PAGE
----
Texas' Legendary Stardust Cowboy Was the Inspiration for Ziggy Stardust
The Legendary Stardust Cowboy
courtesy of Norman Carl Odam
In 1972 David Bowie released his classic alter ego album, Ziggy Stardust and the Spiders From Mars. Iggy Pop inspired the alter ego’s first name, but he took the last name from a psychobilly outsider artist from Fort Worth. At one point in the late '60s, the Legendary Stardust Cowboy was even Bowie’s label mate on Mercury Records, and Bowie later covered one of his songs.
Norman Carl Odam typically goes by “The Lege,” short for “legend.” As it turns out, vacuum cleaner salesmen played a huge role in his quick rise to national stardom from Fort Worth. Raised in Lubbock, Odam set sail for Dallas, but the music scene wanted nothing to do with him. In 1968, he checked into a Fort Worth motel room and tried his luck there. When he went to perform at the Stockyards, Odam had already played shows in several cities with a goal of playing on The Tonight Show.
During one particular Fort Worth performance, truck drivers were heckling Odam. But they were apparently no match for a bunch of vacuum cleaner salesmen who were there to see him perform for the second night in a row. “They were ready to throw those truck drivers into the swimming pool,” Odam remembers. “I guess if they could’ve got enough vacuum cleaners they just could’ve sucked them up.”
Eventually the vacuum cleaner salesmen were knocking on his motel room door. Their office was next door to T-Bone Burnett’s recording studio. A music industry veteran with a storied career, Burnett has produced for Roy Orbison, played guitar for Bob Dylan and produced the soundtrack for O Brother, Where Art Thou? The vacuum cleaner salesmen told Burnett about this crazy singer and he wanted him in the studio.
Burnett himself played drums on the track “Paralyzed.” “I was singing and screaming so loud that the manager of KXOL radio station heard me up through the floor,” Odam says. The radio station was on the second floor of the building. He remembers listening to the radio station several years before 1968, when comedian George Carlin had a radio show. The manager liked his strange frantic music with snarling vocals and decided he wanted to play it on the radio that night.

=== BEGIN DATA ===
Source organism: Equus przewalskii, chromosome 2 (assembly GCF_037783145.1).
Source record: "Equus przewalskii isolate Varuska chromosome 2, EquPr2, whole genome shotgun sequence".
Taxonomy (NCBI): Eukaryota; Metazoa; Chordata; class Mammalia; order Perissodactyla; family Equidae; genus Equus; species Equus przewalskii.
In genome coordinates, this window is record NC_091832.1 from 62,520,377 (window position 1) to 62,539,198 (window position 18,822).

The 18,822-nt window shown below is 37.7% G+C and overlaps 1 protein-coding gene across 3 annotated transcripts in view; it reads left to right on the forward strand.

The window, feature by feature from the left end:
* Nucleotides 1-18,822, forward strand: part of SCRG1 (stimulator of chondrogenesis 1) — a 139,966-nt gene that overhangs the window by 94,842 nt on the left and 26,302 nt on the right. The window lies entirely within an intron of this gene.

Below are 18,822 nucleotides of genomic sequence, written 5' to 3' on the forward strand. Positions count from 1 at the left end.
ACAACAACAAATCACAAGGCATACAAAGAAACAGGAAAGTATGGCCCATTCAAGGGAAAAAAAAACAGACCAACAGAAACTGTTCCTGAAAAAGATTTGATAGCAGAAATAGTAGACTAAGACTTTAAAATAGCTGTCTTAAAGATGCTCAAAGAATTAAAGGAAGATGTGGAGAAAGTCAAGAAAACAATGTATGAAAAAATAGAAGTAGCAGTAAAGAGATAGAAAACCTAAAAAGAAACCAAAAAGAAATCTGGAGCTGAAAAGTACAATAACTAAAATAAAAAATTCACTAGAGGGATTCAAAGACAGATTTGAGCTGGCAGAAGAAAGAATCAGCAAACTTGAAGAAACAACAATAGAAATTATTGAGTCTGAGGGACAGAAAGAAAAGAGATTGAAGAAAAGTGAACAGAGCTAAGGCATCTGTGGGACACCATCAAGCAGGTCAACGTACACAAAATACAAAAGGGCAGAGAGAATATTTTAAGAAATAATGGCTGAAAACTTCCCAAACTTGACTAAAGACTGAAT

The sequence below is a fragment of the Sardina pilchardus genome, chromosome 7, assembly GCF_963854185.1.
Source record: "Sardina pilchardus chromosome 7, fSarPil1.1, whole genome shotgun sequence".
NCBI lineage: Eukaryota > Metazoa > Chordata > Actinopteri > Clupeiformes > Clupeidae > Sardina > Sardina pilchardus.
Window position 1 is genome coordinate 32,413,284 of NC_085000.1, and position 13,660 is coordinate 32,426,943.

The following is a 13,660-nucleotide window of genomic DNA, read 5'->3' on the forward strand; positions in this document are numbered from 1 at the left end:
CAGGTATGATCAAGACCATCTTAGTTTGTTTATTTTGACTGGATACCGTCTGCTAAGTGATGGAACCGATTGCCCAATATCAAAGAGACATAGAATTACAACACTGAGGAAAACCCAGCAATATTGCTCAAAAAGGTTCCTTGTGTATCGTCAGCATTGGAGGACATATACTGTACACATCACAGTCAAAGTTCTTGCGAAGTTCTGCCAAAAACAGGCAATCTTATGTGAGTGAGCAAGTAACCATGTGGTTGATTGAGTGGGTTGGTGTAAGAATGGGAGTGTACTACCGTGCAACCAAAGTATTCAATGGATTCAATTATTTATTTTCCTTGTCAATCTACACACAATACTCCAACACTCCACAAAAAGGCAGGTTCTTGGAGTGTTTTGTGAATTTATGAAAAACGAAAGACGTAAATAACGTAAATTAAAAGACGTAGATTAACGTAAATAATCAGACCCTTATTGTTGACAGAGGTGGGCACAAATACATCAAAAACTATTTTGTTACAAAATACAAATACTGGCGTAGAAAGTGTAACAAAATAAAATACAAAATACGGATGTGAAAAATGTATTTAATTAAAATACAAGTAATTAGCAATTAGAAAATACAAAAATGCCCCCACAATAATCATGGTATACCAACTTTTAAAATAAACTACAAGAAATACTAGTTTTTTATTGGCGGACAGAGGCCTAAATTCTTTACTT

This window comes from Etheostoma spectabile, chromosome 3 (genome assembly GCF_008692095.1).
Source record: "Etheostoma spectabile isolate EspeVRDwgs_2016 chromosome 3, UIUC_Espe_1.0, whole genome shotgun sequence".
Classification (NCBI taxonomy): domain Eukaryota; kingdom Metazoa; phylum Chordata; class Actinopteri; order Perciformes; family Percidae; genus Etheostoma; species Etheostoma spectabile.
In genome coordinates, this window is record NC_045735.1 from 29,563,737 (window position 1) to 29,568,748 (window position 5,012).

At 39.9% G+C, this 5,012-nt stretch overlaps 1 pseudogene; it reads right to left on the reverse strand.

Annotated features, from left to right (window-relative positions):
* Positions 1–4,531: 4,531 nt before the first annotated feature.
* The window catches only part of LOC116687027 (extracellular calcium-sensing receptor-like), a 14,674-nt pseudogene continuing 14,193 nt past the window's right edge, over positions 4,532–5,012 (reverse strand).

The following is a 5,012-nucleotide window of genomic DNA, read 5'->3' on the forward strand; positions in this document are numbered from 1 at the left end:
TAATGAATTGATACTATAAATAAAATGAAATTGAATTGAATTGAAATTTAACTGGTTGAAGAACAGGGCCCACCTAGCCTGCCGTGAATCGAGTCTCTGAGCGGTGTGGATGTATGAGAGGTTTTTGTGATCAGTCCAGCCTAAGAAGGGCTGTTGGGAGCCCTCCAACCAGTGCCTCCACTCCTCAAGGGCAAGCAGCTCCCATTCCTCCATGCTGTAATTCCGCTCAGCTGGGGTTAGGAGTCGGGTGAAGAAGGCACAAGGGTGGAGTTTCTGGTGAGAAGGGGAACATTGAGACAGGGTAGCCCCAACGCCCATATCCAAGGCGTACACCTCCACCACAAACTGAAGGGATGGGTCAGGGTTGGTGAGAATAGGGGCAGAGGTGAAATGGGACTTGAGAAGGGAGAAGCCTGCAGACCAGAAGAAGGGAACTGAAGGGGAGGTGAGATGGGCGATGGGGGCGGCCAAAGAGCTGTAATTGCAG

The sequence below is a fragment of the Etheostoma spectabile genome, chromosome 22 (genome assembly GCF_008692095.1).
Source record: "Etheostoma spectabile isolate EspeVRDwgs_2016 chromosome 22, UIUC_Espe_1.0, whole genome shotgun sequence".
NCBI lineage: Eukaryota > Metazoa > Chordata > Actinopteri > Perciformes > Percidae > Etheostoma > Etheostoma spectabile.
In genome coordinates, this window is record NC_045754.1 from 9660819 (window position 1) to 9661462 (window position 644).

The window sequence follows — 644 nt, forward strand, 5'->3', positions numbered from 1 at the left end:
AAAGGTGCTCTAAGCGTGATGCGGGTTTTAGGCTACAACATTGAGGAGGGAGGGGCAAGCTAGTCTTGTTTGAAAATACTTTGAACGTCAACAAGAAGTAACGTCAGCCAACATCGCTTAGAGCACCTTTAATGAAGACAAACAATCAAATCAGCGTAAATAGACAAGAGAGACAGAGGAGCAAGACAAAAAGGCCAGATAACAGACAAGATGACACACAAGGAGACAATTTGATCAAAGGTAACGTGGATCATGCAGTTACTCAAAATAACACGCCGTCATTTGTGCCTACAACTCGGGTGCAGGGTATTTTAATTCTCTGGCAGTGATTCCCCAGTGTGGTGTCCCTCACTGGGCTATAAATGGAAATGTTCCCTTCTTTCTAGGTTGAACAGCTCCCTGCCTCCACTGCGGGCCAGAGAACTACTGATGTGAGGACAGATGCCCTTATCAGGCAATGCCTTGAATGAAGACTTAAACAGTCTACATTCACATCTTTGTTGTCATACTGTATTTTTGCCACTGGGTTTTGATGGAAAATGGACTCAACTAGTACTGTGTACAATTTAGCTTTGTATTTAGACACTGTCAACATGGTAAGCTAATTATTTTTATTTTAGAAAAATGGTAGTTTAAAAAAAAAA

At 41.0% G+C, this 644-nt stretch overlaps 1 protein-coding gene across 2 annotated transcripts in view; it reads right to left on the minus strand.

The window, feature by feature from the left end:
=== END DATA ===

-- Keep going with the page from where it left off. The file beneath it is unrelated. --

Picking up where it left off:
Odam was interviewed by Randy “Red Rocket” Hames on air that evening. Listeners were asked to call in and say whether or not they liked him. Odam says he had an 80 percent success rate. His first single was pressed on vinyl and “Paralyzed” was such a huge local hit that Mercury Records signed him after many labels expressed interest.
He appeared on Rowan and Martin’s Laugh-In that same year. Liberace and “Rat Pack” member Peter Lawford watched him perform. He didn’t get to meet either, but Liberace reportedly enjoyed the set while it made Lawford require another drink. Bowie later told Odam he remembered watching the performance on TV.
A week after “Paralyzed” was recorded, Odam and Burnett recorded another single, “I Took a Trip on a Gemini Spaceship.” At some point, someone at Mercury handed a few records by the Legendary Stardust Cowboy to Bowie, thinking it was something he would appreciate. Bowie liked the music enough to use “stardust” for his alter ego’s last name. But decades after Bowie abandoned Ziggy Stardust, he covered “I Took a Trip on a Gemini Spaceship” for his album, Heathen.
“I wrote that song back in Lubbock when I was 14,” Odam says. “That was during the height of the Gemini space program.” He was thinking of astronauts going to the moon, the stars and Mars when he wrote it. But he also liked cowboys and John Wayne. He developed his alter ego, the Legendary Stardust Cowboy, with these things in mind and became an outsider artist and an early pioneer of psychobilly.
Odam didn’t know he inspired Bowie until he read about it in a story by Chet Flippo, the legendary journalist from Fort Worth, published by People magazine in 1984. “That was an honor,” says Odam. He was driving a taxi in Dallas at the time, but the article attracted enough attention for him to attempt a comeback by recording new music, performing live and moving to California. “I tried to get on MTV,” Odam says. He says he even approached the president of the network, but was told they never pay attention to anyone over 30.
A couple months after Heathen was released in 2002, Odam finally met Bowie backstage at a show near his home in Mountain View, where he was performing on a bill with Busta Rhymes. Bowie played a 90-minute set and then he met Odam briefly. He remembers Bowie being very cordial and thanking him. He thanked Bowie for covering his song, took a picture with him and then the star was moved along by his handlers.
Now 68, Odam performs about once a year. He last played in July for an event hosted by director John Waters, who offered an enthusiastic introduction and seemed to know everything about him. A documentary about the Legendary Stardust Cowboy is in the works. The filmmakers were hoping to interview Bowie. Odam had just learned that Heathen had been reissued on Bowie’s birthday, January 8, just a couple days before he passed away after an 18-month battle with cancer..
He considers Bowie’s rendition of his song to be superior. “It’s got a lot of brass in the background,” Odam says. He is a great fan of Frank Sinatra because he used a lot of horns, so Bowie’s interpretation pleased him. “I was shocked,” Odam says of Bowie’s passing. “I figured he’s okay, he’s good for another 20 years.”
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